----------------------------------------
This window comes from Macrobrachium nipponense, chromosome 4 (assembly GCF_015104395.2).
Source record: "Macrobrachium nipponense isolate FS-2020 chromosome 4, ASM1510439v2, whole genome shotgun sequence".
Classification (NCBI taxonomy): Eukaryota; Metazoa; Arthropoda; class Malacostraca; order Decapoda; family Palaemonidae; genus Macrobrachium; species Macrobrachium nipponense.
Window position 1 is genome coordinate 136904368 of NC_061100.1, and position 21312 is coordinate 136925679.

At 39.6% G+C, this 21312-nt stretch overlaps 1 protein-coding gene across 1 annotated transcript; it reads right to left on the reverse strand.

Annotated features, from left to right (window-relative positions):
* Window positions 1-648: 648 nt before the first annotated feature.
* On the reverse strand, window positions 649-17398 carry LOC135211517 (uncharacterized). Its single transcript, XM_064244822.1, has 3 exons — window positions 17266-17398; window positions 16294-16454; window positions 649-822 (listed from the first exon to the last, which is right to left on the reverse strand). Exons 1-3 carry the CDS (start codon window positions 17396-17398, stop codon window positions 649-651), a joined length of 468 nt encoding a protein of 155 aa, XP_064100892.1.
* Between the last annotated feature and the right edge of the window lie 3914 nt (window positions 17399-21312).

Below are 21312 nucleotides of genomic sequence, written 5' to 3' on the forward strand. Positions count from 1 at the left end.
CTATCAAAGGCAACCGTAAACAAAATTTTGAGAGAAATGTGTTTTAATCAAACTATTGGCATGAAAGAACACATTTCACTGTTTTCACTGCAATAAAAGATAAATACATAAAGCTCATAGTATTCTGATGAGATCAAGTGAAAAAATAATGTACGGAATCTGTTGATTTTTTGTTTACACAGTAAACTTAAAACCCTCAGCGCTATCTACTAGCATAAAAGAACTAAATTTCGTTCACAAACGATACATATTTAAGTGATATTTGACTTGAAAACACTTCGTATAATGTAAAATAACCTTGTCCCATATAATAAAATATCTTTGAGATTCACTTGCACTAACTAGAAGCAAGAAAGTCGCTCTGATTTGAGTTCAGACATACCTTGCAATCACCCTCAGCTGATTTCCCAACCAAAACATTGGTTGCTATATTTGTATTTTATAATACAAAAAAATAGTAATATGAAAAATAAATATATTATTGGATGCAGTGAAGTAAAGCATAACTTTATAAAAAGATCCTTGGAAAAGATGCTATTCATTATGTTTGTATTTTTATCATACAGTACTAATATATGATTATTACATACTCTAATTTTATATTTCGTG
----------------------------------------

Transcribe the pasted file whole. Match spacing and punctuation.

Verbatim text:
This window comes from Macrobrachium nipponense, chromosome 4 (assembly GCF_015104395.2).
Source record: "Macrobrachium nipponense isolate FS-2020 chromosome 4, ASM1510439v2, whole genome shotgun sequence".
Classification (NCBI taxonomy): Eukaryota; Metazoa; Arthropoda; class Malacostraca; order Decapoda; family Palaemonidae; genus Macrobrachium; species Macrobrachium nipponense.
Window position 1 is genome coordinate 136904368 of NC_061100.1, and position 21312 is coordinate 136925679.

At 39.6% G+C, this 21312-nt stretch overlaps 1 protein-coding gene across 1 annotated transcript; it reads right to left on the reverse strand.

Annotated features, from left to right (window-relative positions):
* Window positions 1-648: 648 nt before the first annotated feature.
* On the reverse strand, window positions 649-17398 carry LOC135211517 (uncharacterized). Its single transcript, XM_064244822.1, has 3 exons — window positions 17266-17398; window positions 16294-16454; window positions 649-822 (listed from the first exon to the last, which is right to left on the reverse strand). Exons 1-3 carry the CDS (start codon window positions 17396-17398, stop codon window positions 649-651), a joined length of 468 nt encoding a protein of 155 aa, XP_064100892.1.
* Between the last annotated feature and the right edge of the window lie 3914 nt (window positions 17399-21312).

Below are 21312 nucleotides of genomic sequence, written 5' to 3' on the forward strand. Positions count from 1 at the left end.
CTATCAAAGGCAACCGTAAACAAAATTTTGAGAGAAATGTGTTTTAATCAAACTATTGGCATGAAAGAACACATTTCACTGTTTTCACTGCAATAAAAGATAAATACATAAAGCTCATAGTATTCTGATGAGATCAAGTGAAAAAATAATGTACGGAATCTGTTGATTTTTTGTTTACACAGTAAACTTAAAACCCTCAGCGCTATCTACTAGCATAAAAGAACTAAATTTCGTTCACAAACGATACATATTTAAGTGATATTTGACTTGAAAACACTTCGTATAATGTAAAATAACCTTGTCCCATATAATAAAATATCTTTGAGATTCACTTGCACTAACTAGAAGCAAGAAAGTCGCTCTGATTTGAGTTCAGACATACCTTGCAATCACCCTCAGCTGATTTCCCAACCAAAACATTGGTTGCTATATTTGTATTTTATAATACAAAAAAATAGTAATATGAAAAATAAATATATTATTGGATGCAGTGAAGTAAAGCATAACTTTATAAAAAGATCCTTGGAAAAGATGCTATTCATTATGTTTGTATTTTTATCATACAGTACTAATATATGATTATTACATACTCTAATTTTATATTTCGTG